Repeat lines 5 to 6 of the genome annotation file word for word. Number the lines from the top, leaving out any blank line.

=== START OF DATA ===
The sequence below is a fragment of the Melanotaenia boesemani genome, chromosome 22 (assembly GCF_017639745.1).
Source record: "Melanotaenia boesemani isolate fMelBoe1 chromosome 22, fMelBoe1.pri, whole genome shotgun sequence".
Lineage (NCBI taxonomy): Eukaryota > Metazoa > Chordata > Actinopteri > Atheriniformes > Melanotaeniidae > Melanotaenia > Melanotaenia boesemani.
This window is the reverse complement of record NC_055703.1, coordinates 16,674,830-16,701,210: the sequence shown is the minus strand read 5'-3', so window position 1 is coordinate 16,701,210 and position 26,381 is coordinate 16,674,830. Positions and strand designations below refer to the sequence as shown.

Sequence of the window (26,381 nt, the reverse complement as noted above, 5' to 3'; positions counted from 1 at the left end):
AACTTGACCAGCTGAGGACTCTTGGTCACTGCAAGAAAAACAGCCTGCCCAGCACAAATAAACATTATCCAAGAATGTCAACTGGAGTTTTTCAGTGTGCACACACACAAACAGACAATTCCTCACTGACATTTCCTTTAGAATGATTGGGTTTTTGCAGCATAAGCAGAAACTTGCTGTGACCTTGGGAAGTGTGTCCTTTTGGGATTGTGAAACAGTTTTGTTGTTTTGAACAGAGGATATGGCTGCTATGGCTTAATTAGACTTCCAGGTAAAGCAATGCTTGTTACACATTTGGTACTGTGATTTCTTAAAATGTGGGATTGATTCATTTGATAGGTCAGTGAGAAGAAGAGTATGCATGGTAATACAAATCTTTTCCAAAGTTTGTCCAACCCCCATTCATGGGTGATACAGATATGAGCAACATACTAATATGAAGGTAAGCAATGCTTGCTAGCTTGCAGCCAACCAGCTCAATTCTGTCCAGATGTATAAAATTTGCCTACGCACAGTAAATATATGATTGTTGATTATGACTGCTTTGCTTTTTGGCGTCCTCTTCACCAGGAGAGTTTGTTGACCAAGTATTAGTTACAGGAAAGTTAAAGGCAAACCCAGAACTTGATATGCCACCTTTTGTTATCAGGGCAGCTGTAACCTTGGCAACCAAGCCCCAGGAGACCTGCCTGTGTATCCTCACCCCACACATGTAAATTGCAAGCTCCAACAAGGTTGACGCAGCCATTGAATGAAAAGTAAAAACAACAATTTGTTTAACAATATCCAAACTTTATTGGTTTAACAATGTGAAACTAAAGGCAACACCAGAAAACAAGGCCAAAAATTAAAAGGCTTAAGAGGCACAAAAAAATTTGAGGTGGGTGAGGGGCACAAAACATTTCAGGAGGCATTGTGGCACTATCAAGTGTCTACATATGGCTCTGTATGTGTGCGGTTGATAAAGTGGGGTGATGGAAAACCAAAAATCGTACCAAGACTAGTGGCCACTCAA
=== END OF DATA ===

Sequence of the window (26,381 nt, the reverse complement as noted above, 5' to 3'; positions counted from 1 at the left end):
AACTTGACCAGCTGAGGACTCTTGGTCACTGCAAGAAAAACAGCCTGCCCAGCACAAATAAACATTATCCAAGAATGTCAACTGGAGTTTTTCAGTGTGCACACACACAAACAGACAATTCCTCACTGACATTTCCTTTAGAATGATTGGGTTTTTGCAGCATAAGCAGAAACTTGCTGTGACCTTGGGAAGTGTGTCCTTTTGGGATTGTGAAACAGTTTTGTTGTTTTGAACAGAGGATATGGCTGCTATGGCTTAATTAGACTTCCAGGTAAAGCAATGCTTGTTACACATTTGGTACTGTGATTTCTTAAAATGTGGGATTGATTCATTTGATAGGTCAGTGAGAAGAAGAGTATGCATGGTAATACAAATCTTTTCCAAAGTTTGTCCAACCCCCATTCATGGGTGATACAGATATGAGCAACATACTAATATGAAGGTAAGCAATGCTTGCTAGCTTGCAGCCAACCAGCTCAATTCTGTCCAGATGTATAAAATTTGCCTACGCACAGTAAATATATGATTGTTGATTATGACTGCTTTGCTTTTTGGCGTCCTCTTCACCAGGAGAGTTTGTTGACCAAGTATTAGTTACAGGAAAGTTAAAGGCAAACCCAGAACTTGATATGCCACCTTTTGTTATCAGGGCAGCTGTAACCTTGGCAACCAAGCCCCAGGAGACCTGCCTGTGTATCCTCACCCCACACATGTAAATTGCAAGCTCCAACAAGGTTGACGCAGCCATTGAATGAAAAGTAAAAACAACAATTTGTTTAACAATATCCAAACTTTATTGGTTTAACAATGTGAAACTAAAGGCAACACCAGAAAACAAGGCCAAAAATTAAAAGGCTTAAGAGGCACAAAAAAATTTGAGGTGGGTGAGGGGCACAAAACATTTCAGGAGGCATTGTGGCACTATCAAGTGTCTACATATGGCTCTGTATGTGTGCGGTTGATAAAGTGGGGTGATGGAAAACCAAAAATCGTACCAAGACTAGTGGCCACTCAA